By the same token, I suppose a smart rack manufacturer would error a little on the wide side when spacing his (recessed) rails.

    This kind of goes along with Jakob’s statement above where he notes “What is truly missing from this article are actual tolerance ranges for each number”. Amen!

  11. Sintesis modular (Parte 1) | Racó tècnic Says:

    [...] albergar servidores. Las medidas del formato se basan basada en las espeficaciones definadas en la EIA-310 . El ancho esta normalizado, siempre es de 19″, recordemos que 1″(pulgada) = 2,54cm .·. [...]

  12. jwood Says:

    English translation to the Spanish post above: host servers. The measurements are formatted based on the specs defined in EIA-310. The width is standardized, it is always 19 “, remember that 1″ (inch) = 2.54 cm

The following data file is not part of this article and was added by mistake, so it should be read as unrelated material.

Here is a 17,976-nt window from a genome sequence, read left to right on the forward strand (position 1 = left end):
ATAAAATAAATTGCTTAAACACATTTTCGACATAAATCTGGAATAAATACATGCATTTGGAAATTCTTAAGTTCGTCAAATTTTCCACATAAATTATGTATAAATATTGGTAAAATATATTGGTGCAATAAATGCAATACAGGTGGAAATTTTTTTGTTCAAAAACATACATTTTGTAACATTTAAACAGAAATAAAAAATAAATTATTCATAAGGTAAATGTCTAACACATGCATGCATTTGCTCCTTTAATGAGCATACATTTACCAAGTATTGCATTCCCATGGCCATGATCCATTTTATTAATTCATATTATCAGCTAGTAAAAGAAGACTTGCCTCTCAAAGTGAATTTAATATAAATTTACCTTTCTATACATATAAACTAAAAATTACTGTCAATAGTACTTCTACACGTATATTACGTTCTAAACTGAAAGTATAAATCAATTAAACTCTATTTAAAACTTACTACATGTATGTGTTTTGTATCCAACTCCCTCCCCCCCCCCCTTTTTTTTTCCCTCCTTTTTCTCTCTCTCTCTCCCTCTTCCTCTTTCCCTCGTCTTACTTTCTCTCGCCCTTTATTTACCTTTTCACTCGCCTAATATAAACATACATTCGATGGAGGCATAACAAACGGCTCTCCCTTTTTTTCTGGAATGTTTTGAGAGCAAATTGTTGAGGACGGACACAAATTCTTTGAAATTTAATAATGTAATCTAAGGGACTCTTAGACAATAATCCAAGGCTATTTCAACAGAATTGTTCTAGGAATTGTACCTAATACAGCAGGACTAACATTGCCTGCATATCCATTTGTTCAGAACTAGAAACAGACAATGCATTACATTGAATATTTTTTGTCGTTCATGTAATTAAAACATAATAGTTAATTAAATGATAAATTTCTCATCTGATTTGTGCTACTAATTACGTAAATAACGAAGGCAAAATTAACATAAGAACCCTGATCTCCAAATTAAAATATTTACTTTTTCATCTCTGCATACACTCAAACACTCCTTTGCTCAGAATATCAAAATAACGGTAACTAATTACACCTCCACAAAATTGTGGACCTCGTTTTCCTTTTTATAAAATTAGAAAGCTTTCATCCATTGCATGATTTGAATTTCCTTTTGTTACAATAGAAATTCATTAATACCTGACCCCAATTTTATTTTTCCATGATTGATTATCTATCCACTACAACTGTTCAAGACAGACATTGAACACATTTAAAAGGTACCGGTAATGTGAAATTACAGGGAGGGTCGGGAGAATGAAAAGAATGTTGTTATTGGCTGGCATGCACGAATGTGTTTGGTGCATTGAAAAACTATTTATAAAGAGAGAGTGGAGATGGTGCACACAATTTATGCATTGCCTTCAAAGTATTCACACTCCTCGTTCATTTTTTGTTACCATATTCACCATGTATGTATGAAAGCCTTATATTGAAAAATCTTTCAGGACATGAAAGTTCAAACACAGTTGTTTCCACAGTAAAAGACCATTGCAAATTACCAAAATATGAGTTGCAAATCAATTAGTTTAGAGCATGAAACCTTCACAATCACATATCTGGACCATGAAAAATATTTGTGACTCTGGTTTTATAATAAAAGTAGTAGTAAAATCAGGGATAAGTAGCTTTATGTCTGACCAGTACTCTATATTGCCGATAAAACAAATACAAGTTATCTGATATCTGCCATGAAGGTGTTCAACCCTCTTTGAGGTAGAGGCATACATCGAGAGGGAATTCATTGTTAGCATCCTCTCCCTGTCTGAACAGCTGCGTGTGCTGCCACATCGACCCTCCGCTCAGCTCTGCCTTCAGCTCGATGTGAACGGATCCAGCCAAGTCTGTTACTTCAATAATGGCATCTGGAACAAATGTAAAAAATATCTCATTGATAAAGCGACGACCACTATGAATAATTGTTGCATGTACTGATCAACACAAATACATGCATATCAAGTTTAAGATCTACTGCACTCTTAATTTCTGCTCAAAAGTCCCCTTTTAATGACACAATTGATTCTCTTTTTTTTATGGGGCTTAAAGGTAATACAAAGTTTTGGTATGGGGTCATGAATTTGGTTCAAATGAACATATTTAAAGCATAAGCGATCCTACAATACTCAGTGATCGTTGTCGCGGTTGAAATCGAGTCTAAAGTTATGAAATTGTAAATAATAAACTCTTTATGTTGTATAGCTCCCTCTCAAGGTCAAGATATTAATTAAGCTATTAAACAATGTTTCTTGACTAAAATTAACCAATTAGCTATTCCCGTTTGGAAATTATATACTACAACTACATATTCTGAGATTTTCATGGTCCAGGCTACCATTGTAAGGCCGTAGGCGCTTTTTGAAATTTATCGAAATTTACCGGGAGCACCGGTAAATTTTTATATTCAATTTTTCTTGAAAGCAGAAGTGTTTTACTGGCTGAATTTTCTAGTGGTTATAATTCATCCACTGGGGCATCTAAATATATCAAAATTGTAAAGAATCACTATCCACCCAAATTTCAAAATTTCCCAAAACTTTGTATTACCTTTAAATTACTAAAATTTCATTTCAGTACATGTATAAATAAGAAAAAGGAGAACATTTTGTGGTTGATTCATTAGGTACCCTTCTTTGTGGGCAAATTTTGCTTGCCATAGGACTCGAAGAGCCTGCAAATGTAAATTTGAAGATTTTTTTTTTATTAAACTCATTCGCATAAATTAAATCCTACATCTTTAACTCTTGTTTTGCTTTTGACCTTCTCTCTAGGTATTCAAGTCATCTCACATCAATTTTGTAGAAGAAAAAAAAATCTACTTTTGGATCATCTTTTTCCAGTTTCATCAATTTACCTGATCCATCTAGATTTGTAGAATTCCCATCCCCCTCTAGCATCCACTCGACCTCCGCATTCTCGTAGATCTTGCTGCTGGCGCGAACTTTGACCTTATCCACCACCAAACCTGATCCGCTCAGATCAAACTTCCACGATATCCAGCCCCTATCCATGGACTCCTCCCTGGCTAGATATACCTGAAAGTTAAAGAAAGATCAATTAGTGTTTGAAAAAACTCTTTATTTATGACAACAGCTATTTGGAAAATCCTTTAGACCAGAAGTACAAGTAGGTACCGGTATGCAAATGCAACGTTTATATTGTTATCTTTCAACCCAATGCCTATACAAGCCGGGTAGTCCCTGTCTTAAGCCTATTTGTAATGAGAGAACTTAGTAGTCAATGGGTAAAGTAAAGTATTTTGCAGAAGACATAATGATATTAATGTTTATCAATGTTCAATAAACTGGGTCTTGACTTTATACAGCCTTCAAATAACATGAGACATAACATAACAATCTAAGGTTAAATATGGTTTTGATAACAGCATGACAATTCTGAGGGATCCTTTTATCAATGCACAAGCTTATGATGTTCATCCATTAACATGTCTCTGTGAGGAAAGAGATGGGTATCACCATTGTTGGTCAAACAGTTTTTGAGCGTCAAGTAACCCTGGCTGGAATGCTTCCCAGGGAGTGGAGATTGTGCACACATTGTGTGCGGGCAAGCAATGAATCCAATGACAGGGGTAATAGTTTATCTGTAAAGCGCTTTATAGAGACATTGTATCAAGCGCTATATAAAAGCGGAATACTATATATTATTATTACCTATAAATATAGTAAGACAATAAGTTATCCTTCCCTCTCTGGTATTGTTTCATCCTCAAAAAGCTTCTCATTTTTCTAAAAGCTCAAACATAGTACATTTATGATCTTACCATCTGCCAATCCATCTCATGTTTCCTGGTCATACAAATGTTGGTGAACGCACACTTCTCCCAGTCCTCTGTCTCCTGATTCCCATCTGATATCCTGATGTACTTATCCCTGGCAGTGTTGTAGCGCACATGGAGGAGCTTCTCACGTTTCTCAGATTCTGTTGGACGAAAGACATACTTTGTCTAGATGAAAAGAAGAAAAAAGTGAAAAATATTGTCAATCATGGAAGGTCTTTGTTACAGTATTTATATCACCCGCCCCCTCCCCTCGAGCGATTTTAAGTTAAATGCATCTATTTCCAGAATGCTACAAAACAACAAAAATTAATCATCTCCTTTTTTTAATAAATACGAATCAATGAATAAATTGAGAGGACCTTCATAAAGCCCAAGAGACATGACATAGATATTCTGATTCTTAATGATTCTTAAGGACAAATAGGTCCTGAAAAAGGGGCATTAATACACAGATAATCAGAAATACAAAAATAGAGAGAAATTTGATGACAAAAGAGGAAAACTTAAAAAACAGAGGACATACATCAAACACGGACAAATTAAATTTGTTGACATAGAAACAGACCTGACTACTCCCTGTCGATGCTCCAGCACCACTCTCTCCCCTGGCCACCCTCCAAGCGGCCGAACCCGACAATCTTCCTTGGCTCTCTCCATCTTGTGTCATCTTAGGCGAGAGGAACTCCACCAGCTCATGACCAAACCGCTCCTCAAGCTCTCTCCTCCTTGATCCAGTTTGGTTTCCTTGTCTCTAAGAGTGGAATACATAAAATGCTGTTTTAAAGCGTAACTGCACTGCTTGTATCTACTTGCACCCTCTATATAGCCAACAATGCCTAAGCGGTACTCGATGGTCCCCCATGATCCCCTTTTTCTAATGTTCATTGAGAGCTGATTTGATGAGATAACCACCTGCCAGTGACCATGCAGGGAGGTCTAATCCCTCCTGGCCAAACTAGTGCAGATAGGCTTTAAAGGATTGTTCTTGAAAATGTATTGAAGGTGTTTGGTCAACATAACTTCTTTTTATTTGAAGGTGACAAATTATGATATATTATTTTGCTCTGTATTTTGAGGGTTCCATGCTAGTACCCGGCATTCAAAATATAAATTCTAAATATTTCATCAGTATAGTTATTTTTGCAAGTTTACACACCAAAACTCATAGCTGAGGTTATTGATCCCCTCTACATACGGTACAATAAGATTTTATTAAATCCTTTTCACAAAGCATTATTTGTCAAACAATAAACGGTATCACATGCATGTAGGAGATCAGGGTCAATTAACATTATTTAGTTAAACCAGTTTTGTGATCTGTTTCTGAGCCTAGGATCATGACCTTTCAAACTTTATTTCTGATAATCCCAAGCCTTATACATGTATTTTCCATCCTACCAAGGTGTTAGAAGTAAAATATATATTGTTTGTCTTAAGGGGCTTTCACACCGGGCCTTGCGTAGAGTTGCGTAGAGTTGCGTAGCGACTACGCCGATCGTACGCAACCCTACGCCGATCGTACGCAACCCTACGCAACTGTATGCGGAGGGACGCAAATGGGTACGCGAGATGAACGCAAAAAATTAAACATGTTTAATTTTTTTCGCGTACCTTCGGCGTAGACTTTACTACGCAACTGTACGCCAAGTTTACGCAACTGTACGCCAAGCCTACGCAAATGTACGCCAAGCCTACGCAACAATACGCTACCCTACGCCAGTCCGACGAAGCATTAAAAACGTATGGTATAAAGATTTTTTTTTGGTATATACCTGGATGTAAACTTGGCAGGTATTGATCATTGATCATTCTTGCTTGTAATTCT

13. Sam Says:

    Is the propoer term EIA or has it been changed to CEA?

  14. jwood Says:

    Good question. We are researching this. Per Wikipedia, EIA was dissolved in Feb, 2011. Thanks for bringing it to our attention.

  15. Don Says:

    Looking for definitive history of the relay rack dimensions which seems to be lost. Who (what person) or company was the initial designer of the dimensions we use in relay racks, why were those dimensions picked and when and what were the circumstances that started it all. All I’ve been able to find is vague references to the old railroad signaling relays. What happened to the history that created these specific dimensions? We just all have ‘accepted’ them because they are there??

  16. jwood Says:

    Don,
    Wish we could help, but we don’t know the origin or history of the 2 post, relay rack either.
    -RackSolutions Support

  17. What is a rackmount server? by Kenneth Andrews | Inside Technology 360 Says:

    […] can be slotted into the rack on sliding rails and fastened to the rack frame with screws. The industry standards for 19-inch racks have been in place for more than half a […]